January - November. Since I turned the first sod of blogging, I've never taken such a leave of absence from writing. Fact is, I felt stale and a bit jaded, and it was showing. I can only take my hat off to guys and girls who not only find new material to write about, but who make it fresh and exciting to read. I felt sort of in a blogging rut and so, hadn't even looked at my pages for a while - months in fact.
So, I took a peep, rolled back the covers and feel refreshed enough to start to put pen to paper again. So much new and exiting stuff has happened. Layla has progressed from 18 kg pup to 26 kg grown-up-pup with a full season of birding under her collar; god I'm so happy that she's had the opportunity to unleash her natural talent on ducks and pheasants. So much to say there.
Then there's the spey rod stuff; triggered by the need to beat the windy conditions in Argentina next year I've ended up stepping over the edge of a new discipline (with more to come) - urged on almost subconsciously by the irrepressible fly fishing machine that is Jason, with his bottomless fly boxes full of steelhead grabbing loveliness... I can promise you that while I haven't even cast 'scandi' stuff yet, swing flies Skagit style has added a huge new dimension of awesomeness to my fly fishing; prior to which I had no real idea existed. By day III of swinging flies I was catching fish regularly enough and even putting in 2 good casts per 5 fired, that's what I tell myself anyway.
So in the time between posts, flies have explored seams, buckets and coral outcrops. Trips for birds and fish have come and gone. The short days are becoming long days as we stretch towards summer and the decay of autumn and winter is replaced with freshness and new growth.
The first catch
I didn't shoot Layla's first or even her second pheasant retrieve. The first, an overhead that Andrew took a microsecond before I pulled the trigger, landed in a heap 25 m away. Layla went out, pulled up abruptly and began to circle the bird barking at it. I realised that until that moment her experience of pheasants had been a dead bird stuffed in a sock and which lived in the freezer. Having figured out that the big orange yummy smelling bird on the ground was prey to be delivered to dad, that was it - all on. The first catch though - Mitch and I skirted a hillside of gorse patches while Craig worked above us. The cock bird that burst from in below Craig was angling away behind us all and it dropped at his shot. I pushed Layla in to the scrub where the bird fell and she disappeared. This was a bit tense for me as the pup was out of sight... I couldn't hear her... so when she came in a minute later with the bird in her jaws and handed it over it was cause for a moment of shared jubilation. Mitch had been there, seen it unfold and knew what it meant and I reckon he looked as pleased as I felt. For a first catch, it was a pretty good one.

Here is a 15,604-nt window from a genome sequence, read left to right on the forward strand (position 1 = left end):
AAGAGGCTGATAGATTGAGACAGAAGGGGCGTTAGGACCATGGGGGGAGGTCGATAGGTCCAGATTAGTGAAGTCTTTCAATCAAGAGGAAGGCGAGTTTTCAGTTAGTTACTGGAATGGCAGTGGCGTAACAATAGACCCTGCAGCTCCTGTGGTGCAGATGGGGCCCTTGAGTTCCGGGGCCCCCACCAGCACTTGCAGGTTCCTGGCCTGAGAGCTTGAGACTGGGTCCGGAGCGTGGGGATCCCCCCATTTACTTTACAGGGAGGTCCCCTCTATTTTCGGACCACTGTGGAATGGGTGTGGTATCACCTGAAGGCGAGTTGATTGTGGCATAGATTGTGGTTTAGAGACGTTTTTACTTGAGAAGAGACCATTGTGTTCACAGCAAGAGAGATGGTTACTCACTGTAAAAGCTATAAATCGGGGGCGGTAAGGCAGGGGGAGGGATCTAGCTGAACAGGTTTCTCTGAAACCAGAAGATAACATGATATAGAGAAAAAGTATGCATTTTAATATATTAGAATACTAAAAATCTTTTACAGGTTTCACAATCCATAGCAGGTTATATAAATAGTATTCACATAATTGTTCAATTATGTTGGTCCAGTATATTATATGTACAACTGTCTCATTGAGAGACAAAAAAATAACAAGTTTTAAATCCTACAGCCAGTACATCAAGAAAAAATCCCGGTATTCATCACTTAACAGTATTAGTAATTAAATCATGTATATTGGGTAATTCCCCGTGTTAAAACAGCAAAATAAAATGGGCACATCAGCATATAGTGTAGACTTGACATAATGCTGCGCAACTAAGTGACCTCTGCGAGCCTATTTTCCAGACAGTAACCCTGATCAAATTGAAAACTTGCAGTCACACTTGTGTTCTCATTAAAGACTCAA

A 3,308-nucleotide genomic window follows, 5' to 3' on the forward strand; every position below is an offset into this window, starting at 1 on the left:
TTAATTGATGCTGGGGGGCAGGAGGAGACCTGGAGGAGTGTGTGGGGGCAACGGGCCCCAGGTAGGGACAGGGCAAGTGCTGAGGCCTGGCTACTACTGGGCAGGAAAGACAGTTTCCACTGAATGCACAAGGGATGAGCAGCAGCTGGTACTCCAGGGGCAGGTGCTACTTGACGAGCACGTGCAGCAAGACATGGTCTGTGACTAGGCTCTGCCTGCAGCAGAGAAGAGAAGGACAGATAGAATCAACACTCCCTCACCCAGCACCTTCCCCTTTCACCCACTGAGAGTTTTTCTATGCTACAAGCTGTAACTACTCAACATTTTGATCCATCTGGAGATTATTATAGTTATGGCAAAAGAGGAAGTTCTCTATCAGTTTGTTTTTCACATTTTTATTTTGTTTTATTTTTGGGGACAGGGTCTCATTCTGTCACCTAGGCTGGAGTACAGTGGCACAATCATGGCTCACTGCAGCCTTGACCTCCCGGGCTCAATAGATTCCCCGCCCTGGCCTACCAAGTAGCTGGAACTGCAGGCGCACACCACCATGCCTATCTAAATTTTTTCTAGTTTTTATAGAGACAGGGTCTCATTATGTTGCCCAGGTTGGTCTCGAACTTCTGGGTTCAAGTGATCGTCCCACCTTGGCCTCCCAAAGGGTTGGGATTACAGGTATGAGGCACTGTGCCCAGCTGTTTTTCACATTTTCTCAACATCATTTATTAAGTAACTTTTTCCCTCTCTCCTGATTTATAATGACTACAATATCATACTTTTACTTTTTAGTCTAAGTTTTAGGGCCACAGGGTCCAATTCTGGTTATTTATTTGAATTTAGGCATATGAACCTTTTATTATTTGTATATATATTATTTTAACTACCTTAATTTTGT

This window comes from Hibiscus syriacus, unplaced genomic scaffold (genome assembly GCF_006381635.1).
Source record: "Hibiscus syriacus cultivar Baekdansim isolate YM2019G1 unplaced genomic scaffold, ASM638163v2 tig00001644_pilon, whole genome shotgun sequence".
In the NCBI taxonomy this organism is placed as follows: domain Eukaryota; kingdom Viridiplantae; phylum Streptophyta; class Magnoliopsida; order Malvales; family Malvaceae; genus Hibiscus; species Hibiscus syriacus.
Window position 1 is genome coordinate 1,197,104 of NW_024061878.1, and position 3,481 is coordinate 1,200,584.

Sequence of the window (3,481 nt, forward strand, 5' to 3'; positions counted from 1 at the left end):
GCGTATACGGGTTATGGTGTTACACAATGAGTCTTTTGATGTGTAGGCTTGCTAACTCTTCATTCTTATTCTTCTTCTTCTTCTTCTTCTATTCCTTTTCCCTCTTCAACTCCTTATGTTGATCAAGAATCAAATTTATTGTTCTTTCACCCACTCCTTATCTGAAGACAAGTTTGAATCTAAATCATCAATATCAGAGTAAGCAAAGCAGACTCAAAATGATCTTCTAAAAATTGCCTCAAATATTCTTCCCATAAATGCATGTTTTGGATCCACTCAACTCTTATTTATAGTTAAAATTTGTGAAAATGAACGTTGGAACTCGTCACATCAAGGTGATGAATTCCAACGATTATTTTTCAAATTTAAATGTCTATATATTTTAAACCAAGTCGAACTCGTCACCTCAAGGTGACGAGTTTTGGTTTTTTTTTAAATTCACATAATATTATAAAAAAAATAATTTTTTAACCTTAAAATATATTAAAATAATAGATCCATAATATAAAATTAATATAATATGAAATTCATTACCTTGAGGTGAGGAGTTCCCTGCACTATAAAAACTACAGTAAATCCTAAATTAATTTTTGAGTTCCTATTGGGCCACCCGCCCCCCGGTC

Hucking for steelhead
It started in a suburban lake, surrounded by kayaks, yachties and with Jase calmly giving me feedback. 10' of T-11 off a 23' floating Skagit head dragging 50m (sorry for switching my metrics for emperials but that's what the line boxes say) of shooting line... attached to several hundred metres of GSP backing. Loaded on a 12'6" double handed fly rod. And at the pointy end a leader and fly. Jase made that outfit sing, his casts zinging out with line tugging against the reel as the cast terminated. I made floppy top hand heavy blundering overpowered/under-controlled hoofs. But I loved it. Soon we were off fishing the Tongariro, me with borrowed gear and flies, Jase firing cannon-like shots wiith his #6 Sage Method. The whole of that first day I may have got a short take, or not, but I cast, swung, hung up, lost or retrieved in a dreamlike state. As the fly swung it bumped, knocked and rumbled along the bottom, at any moment at the mercy of a fish ready to taake a swipe. Jase hooked and caught 2 fish that day and declared the fishing to be 'hard'. Day 2 and everything (not much!) I'd learned about casting Skagit style on day 1 was gone - I couldn't do it. Sure I could get line in the water but that was about it. Ironically I hit a fish that stayed on long enough for me to scream and dance, right before it spat the hook. If it was trying to say "give up, this stuff isn't for you" then it was already too late, I'm addicted to swinging.
The trigger lark
Last year I worked pretty hard to land sod all Trigger Fish on CXI. The fish I did catch impressed me with their muscular performance and bloody single-mindedness as they turned and switched on the afterburn.... err, Triggers are more akin to charging boars than graceful cheetahs but you get the point, they haul ass when disturbed. On my worst day I struggled with cross tide flow, poor overhead conditions and a strong wind. Every presentation seemed doomed by the most dreaded combination a flats angler could face. That day at least 20 fish spooked away when either the fly landed too heavily/too close/not close enough/behind/in front of/all round the target fish. Even the one in five cast that seemed to not create a ripple of panic was doomed by the strong current which inevitably lifted and swung the fly. Every angler has these days; I just sort of wished mine wasn't happening in the middle of the Pacific on the world's largest atoll. Late in the day a largish model turned, followed and ate the fly. It all came tight and then loose again real quick... the fish buggered off while I inspected the fly. The hook was crushed so that the point was bent back past the shank like a half pretzel......